City Council passes limited property tax reprieve, disappointing landlords

Proposal for deeper cuts on late fees is defeated

New York /
Jun.June 25, 2020 08:11 PM
Kalman Yeger and Corey Johnson (Facebook)

Kalman Yeger and Corey Johnson (Facebook)

The New York City Council today gave landlords a slight reprieve on property taxes, but advocates for the industry called it insufficient.

A bill sponsored by Public Advocate Jumaane Williams temporarily gives buildings assessed at less than $250,000 zero percent interest on late payments. A second piece of legislation, sponsored by City Council member Margaret Chin, allows certain property owners affected by Covid-19 to pay 7.5 percent — instead of 18 percent — for delinquent taxes paid by October 15.

In an earlier version of Chin’s bill, landlords getting the break would have had to give tenants a rent holiday during the tax deferral period and for three more months after becoming current on taxes and fees for municipal services.

The City Council also approved interest rates on delinquent taxes for three categories of property, dismissing amendments proposed by Council member Kalman Yeger, who represents Bensonhurst, Borough Park, Midwood and Ocean Parkway in Brooklyn. Yeger called for reducing those rates to zero for buildings assessed at less than $250,000, and to 2 percent instead of the usual 18 percent for those assessed at $250,000 or more.

“if we want to help tenants and give them relief, it can’t be just on one side of the equation,” said Yeger.

Other members of the Council’s wing of conservative Democrats including Robert Holden, Mark Gjonaj, Chaim Deutsch, Peter Koo and Ruben Diaz Sr. spoke in favor of the amendments.

“An 18 percent interest rate for nonpayment of taxes for properties over $250,000, which includes co-ops, is unjustifiable during the good times,” said Gjonaj. “During this crisis, it’s immoral.”

But City Council Speaker Corey Johnson strongly opposed the amendments, calling them “embarrassing” and “last-minute” and asserting that two would be illegal. In arguing against the amendments, he underscored the importance of maintaining the city’s tax revenue, most of which comes from property taxes.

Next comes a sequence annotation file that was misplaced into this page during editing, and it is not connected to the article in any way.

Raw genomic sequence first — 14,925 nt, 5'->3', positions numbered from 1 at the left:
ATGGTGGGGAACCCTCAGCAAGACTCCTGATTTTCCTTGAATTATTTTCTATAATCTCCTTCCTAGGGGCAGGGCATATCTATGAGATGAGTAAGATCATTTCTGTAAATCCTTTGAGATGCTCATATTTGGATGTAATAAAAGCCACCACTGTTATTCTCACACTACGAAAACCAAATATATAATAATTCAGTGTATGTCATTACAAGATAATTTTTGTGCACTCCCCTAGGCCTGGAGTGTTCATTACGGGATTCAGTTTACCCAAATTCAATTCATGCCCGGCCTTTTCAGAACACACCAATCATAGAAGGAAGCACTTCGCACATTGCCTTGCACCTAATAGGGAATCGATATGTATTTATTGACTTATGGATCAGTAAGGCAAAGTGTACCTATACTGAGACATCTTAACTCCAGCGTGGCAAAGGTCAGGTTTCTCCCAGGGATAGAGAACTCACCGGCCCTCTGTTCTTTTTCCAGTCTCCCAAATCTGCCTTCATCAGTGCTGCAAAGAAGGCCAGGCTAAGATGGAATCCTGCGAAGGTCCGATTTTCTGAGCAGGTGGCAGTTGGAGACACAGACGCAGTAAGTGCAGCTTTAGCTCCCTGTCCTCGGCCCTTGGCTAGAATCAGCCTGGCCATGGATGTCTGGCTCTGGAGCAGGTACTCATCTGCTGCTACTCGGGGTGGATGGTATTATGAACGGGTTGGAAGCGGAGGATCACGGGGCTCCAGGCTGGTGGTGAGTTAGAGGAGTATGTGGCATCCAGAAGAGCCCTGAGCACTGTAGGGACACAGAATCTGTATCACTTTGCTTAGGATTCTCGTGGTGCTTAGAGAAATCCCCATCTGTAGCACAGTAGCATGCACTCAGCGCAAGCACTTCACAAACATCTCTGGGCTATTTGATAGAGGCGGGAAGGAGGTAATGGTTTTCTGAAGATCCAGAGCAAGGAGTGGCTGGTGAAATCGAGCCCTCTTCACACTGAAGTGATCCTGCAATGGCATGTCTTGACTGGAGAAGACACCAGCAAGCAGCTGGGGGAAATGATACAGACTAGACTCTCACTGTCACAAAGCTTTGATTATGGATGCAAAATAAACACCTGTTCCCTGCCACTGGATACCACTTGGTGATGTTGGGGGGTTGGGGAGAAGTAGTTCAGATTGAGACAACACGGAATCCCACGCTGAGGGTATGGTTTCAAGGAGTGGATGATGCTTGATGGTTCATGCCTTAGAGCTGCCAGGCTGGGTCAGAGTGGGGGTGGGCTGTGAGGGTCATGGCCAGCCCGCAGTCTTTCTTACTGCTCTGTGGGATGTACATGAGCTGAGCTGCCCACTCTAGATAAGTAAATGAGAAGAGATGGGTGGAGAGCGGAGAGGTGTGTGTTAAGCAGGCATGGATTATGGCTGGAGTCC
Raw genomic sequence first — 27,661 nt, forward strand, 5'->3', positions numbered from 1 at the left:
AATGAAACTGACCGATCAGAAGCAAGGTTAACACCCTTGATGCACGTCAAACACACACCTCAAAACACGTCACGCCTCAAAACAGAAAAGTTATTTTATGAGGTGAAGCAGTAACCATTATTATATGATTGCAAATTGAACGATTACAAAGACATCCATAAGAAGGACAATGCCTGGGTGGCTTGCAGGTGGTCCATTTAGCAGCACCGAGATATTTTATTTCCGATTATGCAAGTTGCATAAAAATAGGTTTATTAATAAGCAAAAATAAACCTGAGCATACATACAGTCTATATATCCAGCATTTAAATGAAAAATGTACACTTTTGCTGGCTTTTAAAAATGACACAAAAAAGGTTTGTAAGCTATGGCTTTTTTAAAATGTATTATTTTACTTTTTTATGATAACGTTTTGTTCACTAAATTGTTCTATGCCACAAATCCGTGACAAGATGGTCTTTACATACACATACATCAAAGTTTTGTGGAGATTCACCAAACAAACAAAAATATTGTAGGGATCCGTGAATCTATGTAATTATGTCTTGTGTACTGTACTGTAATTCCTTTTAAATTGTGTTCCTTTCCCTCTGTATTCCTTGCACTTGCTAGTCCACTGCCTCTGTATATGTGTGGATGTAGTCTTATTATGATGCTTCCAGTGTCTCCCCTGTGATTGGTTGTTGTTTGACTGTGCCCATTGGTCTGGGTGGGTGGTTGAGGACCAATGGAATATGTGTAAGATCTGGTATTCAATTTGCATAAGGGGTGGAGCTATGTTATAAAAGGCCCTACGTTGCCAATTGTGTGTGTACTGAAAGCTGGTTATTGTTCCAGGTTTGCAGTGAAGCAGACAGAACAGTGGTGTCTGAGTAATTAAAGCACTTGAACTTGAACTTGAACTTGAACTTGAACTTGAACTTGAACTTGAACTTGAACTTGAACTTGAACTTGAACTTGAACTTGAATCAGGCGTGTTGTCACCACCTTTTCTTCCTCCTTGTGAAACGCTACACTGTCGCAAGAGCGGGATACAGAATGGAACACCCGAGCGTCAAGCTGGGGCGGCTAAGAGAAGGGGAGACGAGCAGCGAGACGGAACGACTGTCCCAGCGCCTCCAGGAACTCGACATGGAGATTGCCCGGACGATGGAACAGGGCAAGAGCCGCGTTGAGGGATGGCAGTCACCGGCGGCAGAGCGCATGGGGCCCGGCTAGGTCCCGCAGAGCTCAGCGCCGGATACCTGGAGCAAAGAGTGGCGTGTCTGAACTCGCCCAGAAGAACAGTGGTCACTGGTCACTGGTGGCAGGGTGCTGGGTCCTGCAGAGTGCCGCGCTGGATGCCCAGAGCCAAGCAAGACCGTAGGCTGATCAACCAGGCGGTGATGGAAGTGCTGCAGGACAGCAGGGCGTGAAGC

“We need around $1 billion a week to make payroll and other payments for the city of New York, and reducing the interest rate for late payments from 18 to 2 percent would likely induce big payers to delay their payments, and make our cash issues much more difficult,” said Johnson. “If this went through it could create significant cash issues for the city.”

Effective July 25, buildings assessed at more than $250,000 and not suffering coronavirus-related financial distress will continue to pay 18 percent on overdue taxes, a rate that dates back to the early 1990s. Those assessed at less than $250,000 will pay 3.25 percent for the first quarter of 2021 and 5 percent for the remainder of the year.

Property owners with buildings assessed at more than $250,000 can qualify for a late interest rate of 7.5 percent if they can document a 50 percent drop in income because of Covid-19. To qualify, they must be assessed at no more than $750,000 or have no more than 30 units, half of which must be rent-regulated.


Related Articles

arrow_forward_ios
Gary LaBarbera, James Whelan, Eric Adams, Tiffany Cabán and Kathy Hochul (Getty, iStock / illustration by Ilya Hourie for The Real Deal)
Council backs off sabotage of 421a
Council backs off sabotage of 421a
President Joe Biden (Getty, iStock)
Biden unveils his answer to high home prices
Biden unveils his answer to high home prices
Town of East Hampton supervisor Peter Van Scoyoc and Blade's Rob Wiesenthal with East Hampton Airport (East Hampton, Wikipedia)
East Hampton Airport closure at hand, except…
East Hampton Airport closure at hand, except…
Tom Suozzi
What can Tom Suozzi do for real estate?
What can Tom Suozzi do for real estate?
(iStock, Illustration by Shea Monahan for the Real Deal)
As lawmakers race to electrify buildings, industry pushes back
As lawmakers race to electrify buildings, industry pushes back
Gov. Kathy Hochul (Getty, iStock)
With 421a dying, apartment project financing “has come to a stop”
With 421a dying, apartment project financing “has come to a stop”
Tenants and landlords are in a tug-of-war (iStock)
Can tenants have it both ways?
Can tenants have it both ways?
Former Hudson Common Council member Rebecca Wolff (Facebook, iStock, DesignStudio/Public domain/Wikimedia Commons, Illustration by Kevin Cifuentes for The Real Deal)
Airbnb listing backfires on Hudson Valley woman
Airbnb listing backfires on Hudson Valley woman
arrow_forward_ios

The Deal's newsletters give you the latest scoops, fresh headlines, marketing data, and things to know within the industry.

Loading...